A new study led by the University of Bristol in the UK measured for the first time how much nectar is produced in urban areas to gauge the role of residential gardens in providing nutrients for pollinators. They discovered that home gardens accounted for the vast majority of the crucial nutrients for pollinators; in fact, some 85% on average.
The study found that gardens generated a daily average of about a teaspoon of the unique sugar-rich liquid found in flowers which pollinators drink for energy. A teaspoon sounds like very little, but it is enough to feed thousands of bees.
The research examined nectar production in four major UK towns and cities and measured nectar production in nearly 200 species of plants. The results were that the nectar supply in urban landscapes is more diverse than in farmland and nature reserves. In addition, gardens are critical because they produce the most nectar per unit area of land and actually cover the largest area of land in the cities studied. In those cities, nearly a third of the land comprised domestic gardens, which is six times the area of parks and 40 times the area of small green allotments.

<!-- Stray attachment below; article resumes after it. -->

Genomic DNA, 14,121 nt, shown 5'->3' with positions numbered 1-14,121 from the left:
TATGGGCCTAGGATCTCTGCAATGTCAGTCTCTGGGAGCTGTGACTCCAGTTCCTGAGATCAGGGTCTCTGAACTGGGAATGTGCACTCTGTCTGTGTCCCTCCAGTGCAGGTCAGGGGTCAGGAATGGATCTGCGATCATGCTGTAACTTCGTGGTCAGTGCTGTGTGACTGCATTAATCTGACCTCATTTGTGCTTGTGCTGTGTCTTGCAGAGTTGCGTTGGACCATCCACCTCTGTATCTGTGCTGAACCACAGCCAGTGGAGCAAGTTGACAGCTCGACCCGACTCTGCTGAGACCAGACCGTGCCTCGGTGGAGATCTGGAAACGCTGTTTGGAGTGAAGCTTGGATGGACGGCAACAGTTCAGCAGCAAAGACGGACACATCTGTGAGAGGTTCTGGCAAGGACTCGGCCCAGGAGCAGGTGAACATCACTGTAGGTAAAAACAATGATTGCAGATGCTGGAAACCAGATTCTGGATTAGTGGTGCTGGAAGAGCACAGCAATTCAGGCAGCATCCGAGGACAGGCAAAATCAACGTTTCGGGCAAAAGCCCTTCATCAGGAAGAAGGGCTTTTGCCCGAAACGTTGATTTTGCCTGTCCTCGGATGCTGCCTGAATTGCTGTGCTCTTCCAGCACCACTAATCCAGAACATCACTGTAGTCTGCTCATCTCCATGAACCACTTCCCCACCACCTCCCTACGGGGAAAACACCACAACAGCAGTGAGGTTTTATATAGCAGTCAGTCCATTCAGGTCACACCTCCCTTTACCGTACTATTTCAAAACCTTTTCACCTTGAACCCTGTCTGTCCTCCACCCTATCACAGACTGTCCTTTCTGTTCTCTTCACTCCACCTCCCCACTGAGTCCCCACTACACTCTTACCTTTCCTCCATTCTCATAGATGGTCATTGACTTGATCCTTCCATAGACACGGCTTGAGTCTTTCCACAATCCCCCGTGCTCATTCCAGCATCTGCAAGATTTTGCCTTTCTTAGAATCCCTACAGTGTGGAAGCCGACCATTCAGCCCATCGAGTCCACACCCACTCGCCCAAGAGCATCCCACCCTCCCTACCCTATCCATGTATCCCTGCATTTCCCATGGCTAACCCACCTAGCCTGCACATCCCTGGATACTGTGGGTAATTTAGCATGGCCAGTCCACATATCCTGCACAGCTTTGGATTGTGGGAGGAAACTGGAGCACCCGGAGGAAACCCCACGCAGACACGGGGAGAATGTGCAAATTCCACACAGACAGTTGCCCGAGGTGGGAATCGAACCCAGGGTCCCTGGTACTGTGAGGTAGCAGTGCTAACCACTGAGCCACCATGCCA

The upshot of the research is that home gardeners have a huge role to play in pollinator conservation. Without domestic gardens, there would be far less food for pollinators that include bees, wasps, butterflies, moths, flies, and beetles. Thus, it is important for home gardeners to keep planting nectar-rich flowers, mow lawns less often to let dandelions, clovers, and daisies flourish, avoid harmful pesticides, and avoid covering gardens in paving, decking, or artificial turf.
Pioneering research reveals gardens are secret powerhouse for pollinators
Photo, posted June 23, 2018, courtesy of Wolfferl via Flickr.
Earth Wise is a production of WAMC Northeast Public Radio.
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